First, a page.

While birds of a feather may still migrate south for the winter, many species are opting for a slightly more northward locale. Research by Boise State biologists shows that several raptor species appear to be responding to warmer winters by shortening their annual migration by as much as seven or eight kilometers (four to five miles) per year. Their research was published recently in the scientific journal PLOS ONE (Public Library of Science).
Titled “Regional Distribution Shifts Help Explain Local Changes in Wintering Raptor Abundance: Implications for Interpreting Population Trends,” the paper was written by Neil Paprocki, who recently earned a master of science degree in raptor biology at Boise State, and Julie Heath and Stephen Novak, faculty in the university’s Department of Biological Sciences. Paprocki took the lead in conducting the project’s detailed statistical analyses.
The researchers noted a continued increase of wintering raptors in the Boise area over the past 20+ years and decided to take a closer look at how raptors are potentially responding to regional climate change, specifically how their distributions are changing in the areas where they traditionally winter over.
Using data collected during the annual National Audubon Society’s Christmas Bird Count — where citizens over the past 100 years have gone outside over the holidays to count the number of birds they see in a specific area — they were able to determine that several species were, indeed, wintering far north of their traditional habitats. Most pronounced is the rough-legged hawk (Buteo lagopus), which since 1975 has shifted its winter quarters about 185 miles poleward.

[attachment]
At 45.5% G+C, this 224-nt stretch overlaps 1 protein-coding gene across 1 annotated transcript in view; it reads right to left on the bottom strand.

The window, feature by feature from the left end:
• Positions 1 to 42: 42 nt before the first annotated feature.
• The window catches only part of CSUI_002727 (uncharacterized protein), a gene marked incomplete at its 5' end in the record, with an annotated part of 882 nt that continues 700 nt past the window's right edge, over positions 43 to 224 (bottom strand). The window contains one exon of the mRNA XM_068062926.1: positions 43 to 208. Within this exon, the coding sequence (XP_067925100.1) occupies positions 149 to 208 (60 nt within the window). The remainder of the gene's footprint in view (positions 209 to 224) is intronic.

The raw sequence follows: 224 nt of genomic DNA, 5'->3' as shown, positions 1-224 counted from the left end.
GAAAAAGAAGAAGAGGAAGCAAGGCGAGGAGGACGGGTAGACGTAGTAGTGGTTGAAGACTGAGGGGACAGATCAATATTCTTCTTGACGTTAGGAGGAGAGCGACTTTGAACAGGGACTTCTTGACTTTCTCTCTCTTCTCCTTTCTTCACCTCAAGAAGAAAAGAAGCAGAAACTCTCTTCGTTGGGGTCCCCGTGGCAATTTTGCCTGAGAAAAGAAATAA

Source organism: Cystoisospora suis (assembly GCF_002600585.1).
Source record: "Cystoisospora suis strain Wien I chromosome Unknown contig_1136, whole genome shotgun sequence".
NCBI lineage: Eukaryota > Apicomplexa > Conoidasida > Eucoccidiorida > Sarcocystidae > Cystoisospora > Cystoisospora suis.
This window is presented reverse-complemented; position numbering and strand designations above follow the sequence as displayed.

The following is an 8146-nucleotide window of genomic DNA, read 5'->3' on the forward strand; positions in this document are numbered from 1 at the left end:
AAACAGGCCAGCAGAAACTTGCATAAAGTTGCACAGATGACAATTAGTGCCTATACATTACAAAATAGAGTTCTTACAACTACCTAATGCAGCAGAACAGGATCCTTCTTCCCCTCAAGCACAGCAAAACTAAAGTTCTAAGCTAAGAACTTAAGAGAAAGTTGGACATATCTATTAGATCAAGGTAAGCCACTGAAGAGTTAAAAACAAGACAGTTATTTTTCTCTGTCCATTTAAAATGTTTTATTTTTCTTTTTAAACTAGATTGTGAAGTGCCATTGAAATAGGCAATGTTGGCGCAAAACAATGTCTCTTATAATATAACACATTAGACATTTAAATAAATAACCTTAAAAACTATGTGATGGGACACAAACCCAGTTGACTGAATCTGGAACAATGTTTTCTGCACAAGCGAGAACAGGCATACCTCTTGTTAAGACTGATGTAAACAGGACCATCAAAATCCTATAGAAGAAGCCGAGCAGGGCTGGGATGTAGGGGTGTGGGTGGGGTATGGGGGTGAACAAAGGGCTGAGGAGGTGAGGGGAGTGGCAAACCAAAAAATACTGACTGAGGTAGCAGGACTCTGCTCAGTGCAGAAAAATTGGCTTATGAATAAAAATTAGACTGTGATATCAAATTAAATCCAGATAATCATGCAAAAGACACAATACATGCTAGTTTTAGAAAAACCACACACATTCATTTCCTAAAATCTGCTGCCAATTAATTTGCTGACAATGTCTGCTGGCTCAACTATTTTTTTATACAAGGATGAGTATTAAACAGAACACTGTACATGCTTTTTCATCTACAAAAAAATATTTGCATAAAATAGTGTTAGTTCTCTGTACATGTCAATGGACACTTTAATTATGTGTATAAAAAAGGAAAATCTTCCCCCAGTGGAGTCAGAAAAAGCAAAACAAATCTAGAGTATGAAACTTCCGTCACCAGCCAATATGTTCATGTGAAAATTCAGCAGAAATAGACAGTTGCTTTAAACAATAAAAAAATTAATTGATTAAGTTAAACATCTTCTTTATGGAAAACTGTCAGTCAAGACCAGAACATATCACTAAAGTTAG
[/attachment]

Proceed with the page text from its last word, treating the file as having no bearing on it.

Other species found to winter further north in the study include American kestrels (Falco sparverius), golden eagles (Aquila chrysaetos), Northern harriers (Circus cyaneus), prairie falcons (Falco mexicanus) and red-tailed hawks (Buteo jamaicensis).
“There has been a lot of interest in the scientific community about what kind of effect global warming is having on bird species,” said Paprocki, noting that those charged with wildlife management use population trends of species in a region as one factor in assessing how that species is doing.
“Continued shifts in the distribution of species will force us to rethink how we interpret local population trends and determine which areas require conservation action,” he said.
While the birds may be reacting to higher average temperatures worldwide, researchers are quick to point out that other factors could also be at play. The raptors might also be responding to other migration factors or even intraspecific competition for nesting sites.
“These shifts provide a lot of insight into what is going on in any one bird population or conservation region,” said Novak. “But if we don’t understand the shifts and what is causing them, we may end up putting a lot of resources into maintaining or restoring an area and possibly misusing limited funds. These data can help us to better understand what is going on at a more local scale so action can be taken when and where it is needed.”
Researchers say these data will inform future studies and lead to new avenues of exploration, such as the consequences of distribution shifts on the survival and reproductive success of species.
“In a more fundamental way, this study adds to an emerging picture of some of the impacts associated with changing climate regimes,” Novak said. “If we found this northward shifts during the winter, how do these shifts effect species over the rest of their annual cycle? We clearly need to widen our scope beyond single-season and single-species studies to better estimate the ecological and evolutionary consequences of climate change.”